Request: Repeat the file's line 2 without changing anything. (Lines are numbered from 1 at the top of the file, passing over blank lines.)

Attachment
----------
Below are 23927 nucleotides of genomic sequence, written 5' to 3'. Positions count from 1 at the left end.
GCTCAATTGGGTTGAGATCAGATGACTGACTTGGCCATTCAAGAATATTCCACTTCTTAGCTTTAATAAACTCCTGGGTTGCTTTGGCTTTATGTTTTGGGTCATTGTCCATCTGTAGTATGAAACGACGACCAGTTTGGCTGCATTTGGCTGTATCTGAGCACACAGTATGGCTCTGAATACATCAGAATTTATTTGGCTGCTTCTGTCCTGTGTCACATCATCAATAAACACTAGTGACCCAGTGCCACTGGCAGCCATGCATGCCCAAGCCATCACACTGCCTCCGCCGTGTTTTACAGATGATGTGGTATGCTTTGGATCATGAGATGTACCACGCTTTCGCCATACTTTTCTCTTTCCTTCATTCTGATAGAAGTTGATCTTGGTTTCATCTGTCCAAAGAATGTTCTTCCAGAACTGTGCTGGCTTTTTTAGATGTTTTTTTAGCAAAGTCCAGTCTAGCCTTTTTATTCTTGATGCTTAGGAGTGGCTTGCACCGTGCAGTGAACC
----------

GCTCAATTGGGTTGAGATCAGATGACTGACTTGGCCATTCAAGAATATTCCACTTCTTAGCTTTAATAAACTCCTGGGTTGCTTTGGCTTTATGTTTTGGGTCATTGTCCATCTGTAGTATGAAACGACGACCAGTTTGGCTGCATTTGGCTGTATCTGAGCACACAGTATGGCTCTGAATACATCAGAATTTATTTGGCTGCTTCTGTCCTGTGTCACATCATCAATAAACACTAGTGACCCAGTGCCACTGGCAGCCATGCATGCCCAAGCCATCACACTGCCTCCGCCGTGTTTTACAGATGATGTGGTATGCTTTGGATCATGAGATGTACCACGCTTTCGCCATACTTTTCTCTTTCCTTCATTCTGATAGAAGTTGATCTTGGTTTCATCTGTCCAAAGAATGTTCTTCCAGAACTGTGCTGGCTTTTTTAGATGTTTTTTTAGCAAAGTCCAGTCTAGCCTTTTTATTCTTGATGCTTAGGAGTGGCTTGCACCGTGCAGTGAACC